The one hiccup to this process, for a publisher, is that if a book doesn’t sell (for any number of reasons: the bookstore ordered too many copies, planned publicity was overshadowed by a major news event, etc.), the bookstore can return the book to the publisher (or to/through the involved distributor) for its money back. In no other business-to-business sales model do you see this form of return. I will repeat: when you sell your books to a bookstore, you hope, pray, and drum up good juju so that these books will not be back on your doorstep in three months. And January/February is by far the biggest return season for all publishers, as the Christmas sale season has passed and the overstocked books wind up coming back—not all of the time, of course, but it does happen.

This business model is still important for those who self-publish, particularly for those who custom publish with a custom publishing house like Orange Frazer that helps you with distribution through bookstores and retail outlets. The advantage to publishing your book with a professional publisher is that we do have these connections—the distributors, the buyers, the regional warehouses. Orange Frazer is in a unique position because with each custom book we are able to bring our twenty-five years of experience in trade publishing to the table: we know the system, we’ve filled out the paperwork, we maintain the memberships, and we know what we’re doing. Unfortunately, however, this return system won’t change for a self-published or custom-published book. Until we develop a sixth sense or create a highly accurate magic eight ball, there will always be occasional excess in the system. But with a foot in each stream—trade publishing and custom publishing—Orange Frazer will always be evolving to meet these challenges.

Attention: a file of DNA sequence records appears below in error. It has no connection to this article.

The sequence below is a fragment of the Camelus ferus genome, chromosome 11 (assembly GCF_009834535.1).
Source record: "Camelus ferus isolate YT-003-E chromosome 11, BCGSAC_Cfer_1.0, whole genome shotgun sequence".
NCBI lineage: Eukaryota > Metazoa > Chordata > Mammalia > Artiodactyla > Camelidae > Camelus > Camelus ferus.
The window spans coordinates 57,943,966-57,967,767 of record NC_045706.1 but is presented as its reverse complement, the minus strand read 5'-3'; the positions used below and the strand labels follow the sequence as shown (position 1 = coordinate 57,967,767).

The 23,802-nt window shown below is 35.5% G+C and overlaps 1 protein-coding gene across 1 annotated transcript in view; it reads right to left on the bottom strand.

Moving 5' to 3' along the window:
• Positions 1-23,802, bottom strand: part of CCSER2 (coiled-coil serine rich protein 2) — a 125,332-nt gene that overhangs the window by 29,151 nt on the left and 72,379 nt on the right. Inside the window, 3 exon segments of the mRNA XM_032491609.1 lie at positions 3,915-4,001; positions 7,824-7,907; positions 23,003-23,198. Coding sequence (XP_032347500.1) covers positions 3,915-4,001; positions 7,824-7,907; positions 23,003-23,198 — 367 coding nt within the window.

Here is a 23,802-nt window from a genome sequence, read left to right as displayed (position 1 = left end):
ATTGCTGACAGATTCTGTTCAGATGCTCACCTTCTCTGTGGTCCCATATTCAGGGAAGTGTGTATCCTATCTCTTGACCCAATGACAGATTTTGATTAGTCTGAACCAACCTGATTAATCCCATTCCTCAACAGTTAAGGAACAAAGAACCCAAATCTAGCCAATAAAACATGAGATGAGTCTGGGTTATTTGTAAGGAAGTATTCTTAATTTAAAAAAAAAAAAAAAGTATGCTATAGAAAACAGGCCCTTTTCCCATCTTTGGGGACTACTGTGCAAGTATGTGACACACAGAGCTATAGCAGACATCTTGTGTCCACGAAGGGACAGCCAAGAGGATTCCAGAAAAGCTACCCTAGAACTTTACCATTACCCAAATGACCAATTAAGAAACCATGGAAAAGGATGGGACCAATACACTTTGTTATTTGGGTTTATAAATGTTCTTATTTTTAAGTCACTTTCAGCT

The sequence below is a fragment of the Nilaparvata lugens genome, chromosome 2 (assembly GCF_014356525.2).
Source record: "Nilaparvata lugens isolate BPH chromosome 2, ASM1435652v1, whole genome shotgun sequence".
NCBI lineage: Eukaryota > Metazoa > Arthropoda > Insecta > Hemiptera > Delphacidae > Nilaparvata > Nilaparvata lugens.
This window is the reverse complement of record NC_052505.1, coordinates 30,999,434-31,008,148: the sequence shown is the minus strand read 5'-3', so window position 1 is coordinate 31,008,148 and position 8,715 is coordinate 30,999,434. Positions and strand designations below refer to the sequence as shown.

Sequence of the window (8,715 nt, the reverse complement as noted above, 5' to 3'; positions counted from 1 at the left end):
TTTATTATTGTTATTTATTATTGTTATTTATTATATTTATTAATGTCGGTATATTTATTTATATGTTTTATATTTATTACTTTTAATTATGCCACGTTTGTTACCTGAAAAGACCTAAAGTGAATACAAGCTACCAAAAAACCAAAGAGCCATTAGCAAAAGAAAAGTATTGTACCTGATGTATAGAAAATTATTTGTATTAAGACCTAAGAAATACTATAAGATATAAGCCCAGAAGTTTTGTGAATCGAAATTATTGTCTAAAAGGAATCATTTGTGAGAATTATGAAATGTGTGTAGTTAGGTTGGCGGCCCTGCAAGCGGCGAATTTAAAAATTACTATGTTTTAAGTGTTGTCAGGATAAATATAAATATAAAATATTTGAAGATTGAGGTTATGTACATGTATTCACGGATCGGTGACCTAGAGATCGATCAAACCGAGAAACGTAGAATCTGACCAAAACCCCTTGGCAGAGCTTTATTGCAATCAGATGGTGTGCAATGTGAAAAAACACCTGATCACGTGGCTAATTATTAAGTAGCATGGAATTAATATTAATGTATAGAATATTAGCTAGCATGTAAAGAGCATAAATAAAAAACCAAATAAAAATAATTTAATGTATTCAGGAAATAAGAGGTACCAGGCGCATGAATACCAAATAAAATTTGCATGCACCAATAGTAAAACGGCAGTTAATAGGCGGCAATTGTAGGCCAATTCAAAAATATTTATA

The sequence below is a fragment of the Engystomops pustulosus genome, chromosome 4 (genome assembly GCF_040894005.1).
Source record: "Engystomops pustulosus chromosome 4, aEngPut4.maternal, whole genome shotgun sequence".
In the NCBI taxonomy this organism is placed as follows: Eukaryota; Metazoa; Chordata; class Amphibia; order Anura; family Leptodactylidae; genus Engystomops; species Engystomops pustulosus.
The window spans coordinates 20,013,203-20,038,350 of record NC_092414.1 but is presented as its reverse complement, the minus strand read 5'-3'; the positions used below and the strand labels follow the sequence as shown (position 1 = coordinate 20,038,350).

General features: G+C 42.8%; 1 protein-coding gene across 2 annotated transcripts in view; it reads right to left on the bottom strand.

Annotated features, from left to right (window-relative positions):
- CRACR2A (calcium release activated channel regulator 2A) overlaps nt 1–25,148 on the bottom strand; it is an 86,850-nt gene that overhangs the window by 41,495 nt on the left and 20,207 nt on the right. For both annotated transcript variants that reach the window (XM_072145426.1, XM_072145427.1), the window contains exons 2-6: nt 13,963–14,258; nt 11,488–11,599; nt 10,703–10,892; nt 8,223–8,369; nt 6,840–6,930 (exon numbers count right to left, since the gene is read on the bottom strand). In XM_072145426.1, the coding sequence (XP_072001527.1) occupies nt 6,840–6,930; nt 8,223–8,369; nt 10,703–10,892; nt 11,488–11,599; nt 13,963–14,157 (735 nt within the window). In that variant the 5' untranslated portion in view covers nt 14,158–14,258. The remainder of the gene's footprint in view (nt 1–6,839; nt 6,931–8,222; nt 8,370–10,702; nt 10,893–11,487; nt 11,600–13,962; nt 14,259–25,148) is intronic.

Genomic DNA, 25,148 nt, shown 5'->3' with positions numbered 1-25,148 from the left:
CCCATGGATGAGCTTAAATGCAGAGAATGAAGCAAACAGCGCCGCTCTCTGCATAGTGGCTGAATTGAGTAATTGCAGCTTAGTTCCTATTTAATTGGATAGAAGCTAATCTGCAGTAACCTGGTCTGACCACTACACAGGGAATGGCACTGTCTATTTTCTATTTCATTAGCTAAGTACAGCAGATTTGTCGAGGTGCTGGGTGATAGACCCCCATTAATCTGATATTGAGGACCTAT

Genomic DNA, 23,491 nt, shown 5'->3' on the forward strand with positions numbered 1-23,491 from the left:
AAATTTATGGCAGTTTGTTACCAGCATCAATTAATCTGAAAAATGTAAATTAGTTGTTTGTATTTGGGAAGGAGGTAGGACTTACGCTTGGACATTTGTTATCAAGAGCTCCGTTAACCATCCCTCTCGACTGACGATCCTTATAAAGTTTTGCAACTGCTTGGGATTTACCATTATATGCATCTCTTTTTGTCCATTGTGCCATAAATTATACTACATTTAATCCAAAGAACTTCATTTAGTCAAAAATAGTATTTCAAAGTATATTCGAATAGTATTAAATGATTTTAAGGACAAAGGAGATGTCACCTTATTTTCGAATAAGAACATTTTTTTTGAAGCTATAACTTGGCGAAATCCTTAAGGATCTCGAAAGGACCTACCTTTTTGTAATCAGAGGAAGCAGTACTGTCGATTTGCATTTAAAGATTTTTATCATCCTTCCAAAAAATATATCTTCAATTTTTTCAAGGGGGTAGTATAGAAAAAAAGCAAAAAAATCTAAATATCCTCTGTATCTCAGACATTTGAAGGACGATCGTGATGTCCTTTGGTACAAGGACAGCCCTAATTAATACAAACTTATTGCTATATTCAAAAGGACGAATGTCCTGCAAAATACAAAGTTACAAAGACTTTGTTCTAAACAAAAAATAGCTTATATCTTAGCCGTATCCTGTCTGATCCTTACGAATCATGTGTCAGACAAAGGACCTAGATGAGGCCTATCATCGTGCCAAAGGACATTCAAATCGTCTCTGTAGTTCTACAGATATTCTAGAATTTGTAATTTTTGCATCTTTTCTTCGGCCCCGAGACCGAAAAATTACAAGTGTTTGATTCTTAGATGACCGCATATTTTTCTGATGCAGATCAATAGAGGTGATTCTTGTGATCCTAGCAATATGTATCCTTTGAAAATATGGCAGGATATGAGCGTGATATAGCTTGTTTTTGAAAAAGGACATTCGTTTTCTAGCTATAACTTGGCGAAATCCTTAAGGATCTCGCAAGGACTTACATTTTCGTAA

Author Insider: How to Sell Your Book with Susan Levine

As I’m sure our readers know (because I haven’t been able to stop talking about it for weeks), our newest children’s book, Harriett’s Homecoming: A High-Flying Tour of Cincinnati, comes out next week! The author, Susan Levine, is a marketing powerhouse, and I thought it would be a great resource for our commercial and custom authors alike to hear about her unique promotion tactics. As she will tell you herself, it’s all about personal relationships, so I spent a while on the phone with her this morning gleaning her wisdom. Here is the condensed version: